It’s not too late to push for the best option for Yorkshire and its people. An option which has been tried and tested in other parts of the UK – a directly elected, accountable and transparent assembly or parliament. After all Yorkshire does have recognisable boundaries going back over a thousand years. It has a real sense of identity and it has a population of five million people, the same as Scotland and several very successful European countries. However, in going down this route of a parliament we do not have to replicate Westminster in York. Indeed we would start with a blank sheet of paper as to how we might do our politics in a way that is fit for the 21st century.

There is a lot that is immediately obvious when it comes to avoiding the worst elements of the Westminster. For example, a Yorkshire parliament should be a single chamber (there would be no upper house), proper scrutiny committees giving backbenchers jobs to do in the parliament itself and thus reducing the opportunity to take on second jobs and there would be a fair voting system to reflect who the people want to represent them. In addition, this fair voting system should be extended to local councils too so no more one party rotten boroughs.

We could do even more to make our parliament even more inclusive. For example, we could extend the vote to 16 and 17 year olds. We could even draw some of our representatives by lots such as we do with juries and which would reduce over-representation of politically active groups. Yorkshire First also wants to see more public involvement through the use of citizen’s initiatives, referendums and other forms of participation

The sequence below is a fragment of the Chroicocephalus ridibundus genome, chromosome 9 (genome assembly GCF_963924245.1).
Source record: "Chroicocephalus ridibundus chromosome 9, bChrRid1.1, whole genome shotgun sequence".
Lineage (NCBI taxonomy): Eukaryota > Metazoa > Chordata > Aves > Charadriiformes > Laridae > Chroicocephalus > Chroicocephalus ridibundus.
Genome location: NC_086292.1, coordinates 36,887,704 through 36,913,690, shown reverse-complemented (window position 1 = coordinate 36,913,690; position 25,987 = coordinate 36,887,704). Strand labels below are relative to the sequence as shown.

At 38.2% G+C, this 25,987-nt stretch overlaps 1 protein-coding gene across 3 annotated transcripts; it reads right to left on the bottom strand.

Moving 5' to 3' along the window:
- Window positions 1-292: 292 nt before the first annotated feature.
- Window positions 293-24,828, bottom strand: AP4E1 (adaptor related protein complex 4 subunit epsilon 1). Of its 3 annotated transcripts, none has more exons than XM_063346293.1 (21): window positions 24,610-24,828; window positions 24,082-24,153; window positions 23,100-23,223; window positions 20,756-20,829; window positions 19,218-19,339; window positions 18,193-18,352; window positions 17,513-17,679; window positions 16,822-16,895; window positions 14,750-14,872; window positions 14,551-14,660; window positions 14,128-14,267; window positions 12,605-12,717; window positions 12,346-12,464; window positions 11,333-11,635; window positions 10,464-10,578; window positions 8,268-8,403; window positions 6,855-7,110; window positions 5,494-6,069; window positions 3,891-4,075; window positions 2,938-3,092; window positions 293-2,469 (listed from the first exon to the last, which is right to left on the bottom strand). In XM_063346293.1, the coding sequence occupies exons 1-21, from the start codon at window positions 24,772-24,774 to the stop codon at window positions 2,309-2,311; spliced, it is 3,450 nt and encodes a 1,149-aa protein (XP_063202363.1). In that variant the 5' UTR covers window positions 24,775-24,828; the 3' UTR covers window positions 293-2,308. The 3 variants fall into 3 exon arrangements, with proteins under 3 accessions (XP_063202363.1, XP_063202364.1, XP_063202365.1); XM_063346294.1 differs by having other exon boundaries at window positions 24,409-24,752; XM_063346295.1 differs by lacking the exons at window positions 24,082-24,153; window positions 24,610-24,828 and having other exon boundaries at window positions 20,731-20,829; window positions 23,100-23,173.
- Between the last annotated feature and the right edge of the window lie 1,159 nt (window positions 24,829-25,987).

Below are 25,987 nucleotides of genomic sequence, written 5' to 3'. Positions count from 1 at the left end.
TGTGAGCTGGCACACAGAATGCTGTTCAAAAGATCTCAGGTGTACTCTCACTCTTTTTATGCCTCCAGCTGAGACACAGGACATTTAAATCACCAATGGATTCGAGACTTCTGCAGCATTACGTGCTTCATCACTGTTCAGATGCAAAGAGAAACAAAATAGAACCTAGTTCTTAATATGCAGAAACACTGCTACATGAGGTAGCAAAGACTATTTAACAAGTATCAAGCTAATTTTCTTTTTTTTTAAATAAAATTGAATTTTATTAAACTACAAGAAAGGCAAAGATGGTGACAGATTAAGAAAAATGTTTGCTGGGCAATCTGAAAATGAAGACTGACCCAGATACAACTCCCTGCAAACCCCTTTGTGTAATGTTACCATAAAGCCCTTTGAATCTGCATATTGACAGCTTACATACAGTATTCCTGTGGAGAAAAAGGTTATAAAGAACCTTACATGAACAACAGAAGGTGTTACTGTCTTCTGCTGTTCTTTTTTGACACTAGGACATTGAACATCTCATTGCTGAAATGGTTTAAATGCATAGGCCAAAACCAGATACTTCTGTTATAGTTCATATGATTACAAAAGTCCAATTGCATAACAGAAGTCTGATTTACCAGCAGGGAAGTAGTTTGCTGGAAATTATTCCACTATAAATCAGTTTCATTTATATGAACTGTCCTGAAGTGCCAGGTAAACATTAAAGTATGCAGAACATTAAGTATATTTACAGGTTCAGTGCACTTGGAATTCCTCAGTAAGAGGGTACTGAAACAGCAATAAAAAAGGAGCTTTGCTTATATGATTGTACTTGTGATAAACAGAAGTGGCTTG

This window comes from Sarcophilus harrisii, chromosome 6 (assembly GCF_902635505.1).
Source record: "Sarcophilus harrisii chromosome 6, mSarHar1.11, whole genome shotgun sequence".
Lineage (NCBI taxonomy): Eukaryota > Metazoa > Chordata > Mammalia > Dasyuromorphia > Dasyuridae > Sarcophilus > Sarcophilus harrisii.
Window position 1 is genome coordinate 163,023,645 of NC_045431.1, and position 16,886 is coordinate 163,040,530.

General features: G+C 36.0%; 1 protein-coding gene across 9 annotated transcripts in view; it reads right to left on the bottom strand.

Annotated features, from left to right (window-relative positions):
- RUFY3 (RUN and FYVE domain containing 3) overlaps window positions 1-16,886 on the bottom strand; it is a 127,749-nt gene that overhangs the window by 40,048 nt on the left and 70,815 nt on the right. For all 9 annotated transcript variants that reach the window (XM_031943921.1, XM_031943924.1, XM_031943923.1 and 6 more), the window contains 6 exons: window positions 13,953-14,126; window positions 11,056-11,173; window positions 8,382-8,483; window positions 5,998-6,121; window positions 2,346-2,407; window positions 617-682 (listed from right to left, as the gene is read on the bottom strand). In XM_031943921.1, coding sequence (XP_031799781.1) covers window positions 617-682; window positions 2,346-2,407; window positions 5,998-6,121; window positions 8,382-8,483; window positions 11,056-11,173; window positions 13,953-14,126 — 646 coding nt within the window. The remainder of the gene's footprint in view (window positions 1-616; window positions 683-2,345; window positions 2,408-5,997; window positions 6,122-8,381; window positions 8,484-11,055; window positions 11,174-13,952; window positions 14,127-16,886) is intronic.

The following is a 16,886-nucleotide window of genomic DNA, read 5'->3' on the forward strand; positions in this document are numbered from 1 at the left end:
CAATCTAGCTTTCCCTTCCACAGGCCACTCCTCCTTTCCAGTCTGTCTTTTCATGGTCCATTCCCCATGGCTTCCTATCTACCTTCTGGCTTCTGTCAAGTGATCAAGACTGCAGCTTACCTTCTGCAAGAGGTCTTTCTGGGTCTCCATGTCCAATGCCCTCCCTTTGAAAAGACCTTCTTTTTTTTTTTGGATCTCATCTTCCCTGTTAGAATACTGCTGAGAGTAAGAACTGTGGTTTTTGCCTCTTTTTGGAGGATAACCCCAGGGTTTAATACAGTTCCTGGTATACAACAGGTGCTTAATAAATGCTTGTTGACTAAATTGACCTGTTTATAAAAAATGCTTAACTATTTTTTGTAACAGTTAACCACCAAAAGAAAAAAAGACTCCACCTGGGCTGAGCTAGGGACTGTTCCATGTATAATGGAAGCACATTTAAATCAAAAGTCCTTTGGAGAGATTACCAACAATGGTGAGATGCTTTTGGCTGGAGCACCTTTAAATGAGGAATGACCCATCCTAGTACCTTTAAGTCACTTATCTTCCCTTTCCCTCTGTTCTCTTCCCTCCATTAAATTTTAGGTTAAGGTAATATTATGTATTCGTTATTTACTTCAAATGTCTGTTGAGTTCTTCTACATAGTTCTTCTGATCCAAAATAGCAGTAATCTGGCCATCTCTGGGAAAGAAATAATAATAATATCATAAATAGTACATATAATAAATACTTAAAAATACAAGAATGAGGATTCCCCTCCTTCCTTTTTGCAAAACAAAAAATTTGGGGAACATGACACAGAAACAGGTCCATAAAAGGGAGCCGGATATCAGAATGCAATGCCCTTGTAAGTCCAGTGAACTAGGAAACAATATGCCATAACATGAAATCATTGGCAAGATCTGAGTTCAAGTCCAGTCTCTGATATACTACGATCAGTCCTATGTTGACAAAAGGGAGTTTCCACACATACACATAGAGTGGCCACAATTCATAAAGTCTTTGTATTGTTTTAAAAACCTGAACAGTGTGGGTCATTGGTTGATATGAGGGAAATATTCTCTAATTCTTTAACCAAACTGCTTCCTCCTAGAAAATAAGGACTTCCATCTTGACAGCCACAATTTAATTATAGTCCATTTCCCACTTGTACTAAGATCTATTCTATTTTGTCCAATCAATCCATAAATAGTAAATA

People will say we don’t more politicians. Well I would say we don’t want more out of touch Westminster MPs who come with the baggage of flipping second homes, false accounting and duck houses. It’s no coincidence that before the General Election in May, three of the four most popular UK politicians were Alec Salmond, Nicola Sturgeon and Boris Johnson. All local politicians close to the communities they represent and not MPs at the time.

The current devolution process in Yorkshire has been dominated by how it will help our economy. There is nothing wrong with that of course but it could be so much more. We have a once in a generation opportunity to revitalise our democracy and engage the people of Yorkshire in the process. It’s still possible if the people make their voices heard.



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One Comment
  1. I am a passionate Yorkshireman, who isn’t? But I wonder just who this campaign is talking to. Sure the powers-that-be in London are listening, or at least pretending to, but the people who should be rising up, the genereal public of Yorkshire, most certainly are not. And that, I am sure, suits Westminster just fine. Why do I say this? Today, I asked 20 people, ordinary Yorkshire ‘folk’ and asked if they knew about its campaign for devolution (of some kind); the result was total ignorance. Until the general public get on board, and then behind the campaign I fear it will progress slowly and only at the pace and destination already determined by the London mandarins. The good news is ignorance is not apathy meaning I believe that the good people of Yorkshire would get behind a campaign if only they a) knew about it and b) believed in it.